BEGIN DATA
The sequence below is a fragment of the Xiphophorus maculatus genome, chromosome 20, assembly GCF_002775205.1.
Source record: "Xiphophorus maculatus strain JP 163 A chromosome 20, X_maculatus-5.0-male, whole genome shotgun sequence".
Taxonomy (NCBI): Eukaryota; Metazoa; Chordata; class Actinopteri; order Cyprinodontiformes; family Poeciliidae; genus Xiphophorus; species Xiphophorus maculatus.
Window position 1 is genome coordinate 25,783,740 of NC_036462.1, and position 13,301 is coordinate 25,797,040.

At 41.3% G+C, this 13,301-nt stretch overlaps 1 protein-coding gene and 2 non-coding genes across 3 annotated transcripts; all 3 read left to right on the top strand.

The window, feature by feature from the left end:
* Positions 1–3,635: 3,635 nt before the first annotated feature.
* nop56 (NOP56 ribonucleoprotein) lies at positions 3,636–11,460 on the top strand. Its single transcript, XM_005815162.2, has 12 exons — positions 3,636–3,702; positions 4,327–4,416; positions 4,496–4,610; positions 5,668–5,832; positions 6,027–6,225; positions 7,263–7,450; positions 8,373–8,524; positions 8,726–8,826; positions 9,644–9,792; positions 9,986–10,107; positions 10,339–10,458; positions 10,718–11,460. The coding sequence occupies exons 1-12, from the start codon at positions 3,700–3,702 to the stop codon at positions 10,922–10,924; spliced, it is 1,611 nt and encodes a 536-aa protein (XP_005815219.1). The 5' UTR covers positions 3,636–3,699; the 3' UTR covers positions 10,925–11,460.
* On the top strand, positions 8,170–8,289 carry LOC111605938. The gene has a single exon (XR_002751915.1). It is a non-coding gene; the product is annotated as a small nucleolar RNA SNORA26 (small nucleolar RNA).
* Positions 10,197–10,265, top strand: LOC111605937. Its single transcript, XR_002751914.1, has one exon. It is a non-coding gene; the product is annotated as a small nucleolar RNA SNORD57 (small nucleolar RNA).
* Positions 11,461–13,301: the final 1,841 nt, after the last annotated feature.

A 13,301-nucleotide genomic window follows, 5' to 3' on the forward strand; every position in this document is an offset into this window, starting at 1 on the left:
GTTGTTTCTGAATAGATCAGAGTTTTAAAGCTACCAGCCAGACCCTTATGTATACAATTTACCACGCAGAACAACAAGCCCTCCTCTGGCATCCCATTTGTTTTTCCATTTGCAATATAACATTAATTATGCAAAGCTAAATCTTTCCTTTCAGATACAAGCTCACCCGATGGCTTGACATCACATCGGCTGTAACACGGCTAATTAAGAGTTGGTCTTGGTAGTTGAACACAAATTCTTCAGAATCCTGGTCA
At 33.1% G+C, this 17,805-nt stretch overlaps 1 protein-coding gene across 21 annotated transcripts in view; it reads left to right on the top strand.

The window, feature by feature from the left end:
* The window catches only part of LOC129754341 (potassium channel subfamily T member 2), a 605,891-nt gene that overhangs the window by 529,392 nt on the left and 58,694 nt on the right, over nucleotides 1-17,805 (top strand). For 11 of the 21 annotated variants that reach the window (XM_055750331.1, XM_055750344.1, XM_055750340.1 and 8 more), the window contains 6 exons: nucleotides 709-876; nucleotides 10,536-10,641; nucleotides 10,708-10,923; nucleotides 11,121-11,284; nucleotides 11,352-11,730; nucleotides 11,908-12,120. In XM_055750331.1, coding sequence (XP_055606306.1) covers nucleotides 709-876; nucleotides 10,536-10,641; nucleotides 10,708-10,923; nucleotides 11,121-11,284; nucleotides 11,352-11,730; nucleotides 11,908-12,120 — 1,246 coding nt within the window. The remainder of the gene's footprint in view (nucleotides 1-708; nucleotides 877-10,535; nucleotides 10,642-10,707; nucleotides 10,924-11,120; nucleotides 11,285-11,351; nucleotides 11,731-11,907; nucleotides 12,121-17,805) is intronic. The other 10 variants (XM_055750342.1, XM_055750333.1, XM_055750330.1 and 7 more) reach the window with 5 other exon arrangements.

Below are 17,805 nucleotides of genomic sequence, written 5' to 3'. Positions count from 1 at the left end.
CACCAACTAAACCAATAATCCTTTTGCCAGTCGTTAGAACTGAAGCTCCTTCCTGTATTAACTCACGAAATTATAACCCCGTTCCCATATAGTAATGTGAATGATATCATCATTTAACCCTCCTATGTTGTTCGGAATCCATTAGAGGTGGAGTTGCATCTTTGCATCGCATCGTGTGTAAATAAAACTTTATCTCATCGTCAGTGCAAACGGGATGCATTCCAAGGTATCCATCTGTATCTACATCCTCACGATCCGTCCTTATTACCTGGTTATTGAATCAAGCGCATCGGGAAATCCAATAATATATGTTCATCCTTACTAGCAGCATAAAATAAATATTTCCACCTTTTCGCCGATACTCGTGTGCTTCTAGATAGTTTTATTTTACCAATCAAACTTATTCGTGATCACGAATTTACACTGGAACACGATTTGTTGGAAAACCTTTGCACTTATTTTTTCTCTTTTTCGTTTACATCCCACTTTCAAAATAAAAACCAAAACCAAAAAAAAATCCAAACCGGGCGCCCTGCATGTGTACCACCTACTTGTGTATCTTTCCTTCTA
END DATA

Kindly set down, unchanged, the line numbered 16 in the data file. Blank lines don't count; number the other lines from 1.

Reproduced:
* The window catches only part of LOC129754341 (potassium channel subfamily T member 2), a 605,891-nt gene that overhangs the window by 529,392 nt on the left and 58,694 nt on the right, over nucleotides 1-17,805 (top strand). For 11 of the 21 annotated variants that reach the window (XM_055750331.1, XM_055750344.1, XM_055750340.1 and 8 more), the window contains 6 exons: nucleotides 709-876; nucleotides 10,536-10,641; nucleotides 10,708-10,923; nucleotides 11,121-11,284; nucleotides 11,352-11,730; nucleotides 11,908-12,120. In XM_055750331.1, coding sequence (XP_055606306.1) covers nucleotides 709-876; nucleotides 10,536-10,641; nucleotides 10,708-10,923; nucleotides 11,121-11,284; nucleotides 11,352-11,730; nucleotides 11,908-12,120 — 1,246 coding nt within the window. The remainder of the gene's footprint in view (nucleotides 1-708; nucleotides 877-10,535; nucleotides 10,642-10,707; nucleotides 10,924-11,120; nucleotides 11,285-11,351; nucleotides 11,731-11,907; nucleotides 12,121-17,805) is intronic. The other 10 variants (XM_055750342.1, XM_055750333.1, XM_055750330.1 and 7 more) reach the window with 5 other exon arrangements.